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Jablonski ready for 'Night to Believe' with Wild

by Mike G. Morreale / NHL.com

Jack Jablonski is determined to turn a tragic event in his life into a reason to believe in miracles.

It was almost three years ago, in December 2011, when the then-sophomore was hit from behind while playing hockey for Benilde-St. Margaret's High School against Wayzata High during a game at a holiday tournament in St. Louis Park, Minn.

The check pushed him straight up against the boards and left Jablonski motionless on the ice. Following a 2 1/2-hour operation five days later, it was determined he had sustained a severed spinal cord in the neck. He was paralyzed from the chest down, and doctors felt at the time that it would take a miracle for Jablonski to recover full use of his arms and legs.

"When they told me there's a good chance I wouldn't be able to do this or do that, I said that's not how it's going to work," Jablonski told NHL.com. "I'm going to do that. They said it was going to take some time and I told them not to worry about it; I'll do it. Since then I've always kept that attitude."

With the aide of his family and friends, Jablonski has made a miraculous turnaround.

The 19-year-old took an ESPN personality to his prom and was voted high school homecoming king. He has his own weekly radio program on Sports Talk 105 The Ticket in Minneapolis, and through hard work at the Courage Kenny Rehabilitation Institute in Minneapolis four days a week has regained full range of motion in his upper body and has been able to move his arms.

The Minneapolis native, who will enter the University of Southern California as a communications major in January, also helped establish the Jack Jablonski Bel13ve in Miracles Foundation in 2013.

On Saturday, the Foundation will team with the Minnesota Wild and Minnesota Hockey to kick off #StickTap2Hope during a "Night To Believe," a social initiative to raise awareness of recovery treatments available for people with spinal cord injuries.

"My message is all about staying positive," Jablonski said. "I realize there's always someone out there in a worse position. That's one thing I've tried to live by, knowing that I'm fortunate that my family and friends are there for me. You could always look at the negative, but there's no reason to dwell on it. As long as you're enjoying life and taking it for what it's worth, that's what is really important."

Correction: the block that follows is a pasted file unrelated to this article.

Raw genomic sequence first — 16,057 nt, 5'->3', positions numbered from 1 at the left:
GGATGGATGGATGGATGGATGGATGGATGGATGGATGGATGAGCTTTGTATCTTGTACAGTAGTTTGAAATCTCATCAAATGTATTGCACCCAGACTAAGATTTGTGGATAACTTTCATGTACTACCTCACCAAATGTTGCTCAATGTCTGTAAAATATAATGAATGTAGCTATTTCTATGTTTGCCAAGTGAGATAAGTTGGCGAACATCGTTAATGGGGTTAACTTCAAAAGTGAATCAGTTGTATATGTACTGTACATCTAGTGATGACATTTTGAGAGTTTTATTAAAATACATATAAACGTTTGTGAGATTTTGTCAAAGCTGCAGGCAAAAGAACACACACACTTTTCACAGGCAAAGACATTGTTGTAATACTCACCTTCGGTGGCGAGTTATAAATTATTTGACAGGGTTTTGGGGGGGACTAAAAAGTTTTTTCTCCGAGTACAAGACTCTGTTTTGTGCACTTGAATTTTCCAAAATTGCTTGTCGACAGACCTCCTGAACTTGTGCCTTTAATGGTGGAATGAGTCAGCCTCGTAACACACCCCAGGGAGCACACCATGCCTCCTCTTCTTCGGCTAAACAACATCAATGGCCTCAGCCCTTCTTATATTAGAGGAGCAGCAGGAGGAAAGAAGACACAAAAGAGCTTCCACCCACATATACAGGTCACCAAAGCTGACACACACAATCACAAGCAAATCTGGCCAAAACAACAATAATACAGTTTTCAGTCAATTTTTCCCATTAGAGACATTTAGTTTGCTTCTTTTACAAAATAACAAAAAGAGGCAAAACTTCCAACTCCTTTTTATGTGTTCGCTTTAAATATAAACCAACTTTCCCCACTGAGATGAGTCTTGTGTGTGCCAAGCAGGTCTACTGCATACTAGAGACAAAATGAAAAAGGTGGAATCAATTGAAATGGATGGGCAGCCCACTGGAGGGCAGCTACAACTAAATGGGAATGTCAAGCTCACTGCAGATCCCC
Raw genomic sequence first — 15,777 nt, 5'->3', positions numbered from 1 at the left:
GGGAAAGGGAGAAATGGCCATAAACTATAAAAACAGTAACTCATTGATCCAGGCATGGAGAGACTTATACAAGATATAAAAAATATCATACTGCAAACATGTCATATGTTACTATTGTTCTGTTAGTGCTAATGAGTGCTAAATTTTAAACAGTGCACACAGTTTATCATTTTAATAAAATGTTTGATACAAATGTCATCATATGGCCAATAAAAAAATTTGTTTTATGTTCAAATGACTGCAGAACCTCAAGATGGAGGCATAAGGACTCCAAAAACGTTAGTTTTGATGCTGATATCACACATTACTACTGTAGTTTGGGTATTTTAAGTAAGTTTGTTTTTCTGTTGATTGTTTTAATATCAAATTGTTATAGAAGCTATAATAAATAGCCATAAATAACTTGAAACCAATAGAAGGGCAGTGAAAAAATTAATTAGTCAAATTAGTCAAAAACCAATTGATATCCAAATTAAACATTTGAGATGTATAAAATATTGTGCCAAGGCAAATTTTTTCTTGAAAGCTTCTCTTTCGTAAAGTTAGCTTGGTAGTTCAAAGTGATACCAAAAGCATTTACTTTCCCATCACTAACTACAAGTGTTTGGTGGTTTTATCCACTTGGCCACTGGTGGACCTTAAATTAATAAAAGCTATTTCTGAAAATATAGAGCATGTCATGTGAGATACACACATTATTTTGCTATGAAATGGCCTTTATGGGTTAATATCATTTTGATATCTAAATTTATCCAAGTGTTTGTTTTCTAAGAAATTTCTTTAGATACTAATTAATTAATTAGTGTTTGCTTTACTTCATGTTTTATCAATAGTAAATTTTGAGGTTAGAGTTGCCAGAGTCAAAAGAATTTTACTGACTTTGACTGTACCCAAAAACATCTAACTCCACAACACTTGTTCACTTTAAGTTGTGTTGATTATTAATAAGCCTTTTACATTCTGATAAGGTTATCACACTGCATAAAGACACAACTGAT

During the first intermission of the game between the Wild and Dallas Stars at Xcel Energy Center on Saturday, Jablonski, good friend and U.S. Hockey Hall of Fame member Jeremy Roenick, and 1980 "Miracle on Ice" U.S. Olympic Team members Neal Broten, Rob McClanahan and Dave Christian will lead an entire arena in hockey's largest stick tap event. Jablonski's parents, Mike and Leslie, will be in attendance among the thousands of fans participating in the stick tap.

"When someone gets injured in a hockey game and then gets up after a few minutes, teams from both sides usually tap their sticks on the ice as a sign of support and encouragement, and that's the theme we're going for on Saturday," Jablonski said.

Everyone in the arena will receive hockey thunder sticks so they can join in.

"I'm looking forward to it and excited to help promote awareness for others going through the same activity that I've been going through," Jablonski said. "It means a lot and I'm happy and feel fortunate to be in a position to help others."

The Foundation will host its annual gala before the game at the River Centre Exposition Hall; the event will feature a dinner, silent auction and special guest appearances. Proceeds will fund spinal cord injury recovery.

The Foundation awarded $100,000 for research grants and scholarships to provide others with similar injuries the treatment needed and for spinal cord research.

"I've been supported locally and throughout the hockey community and even nationally," Jablonski said. "I consider myself so lucky to be a part of a rehabilitation program, receive donations and raise money. That's where the hockey side kind of comes into play. Hockey and life require a team game, and I needed help from other people and have been fortunate to be given that opportunity, so I'm just trying to give back as much as I can."

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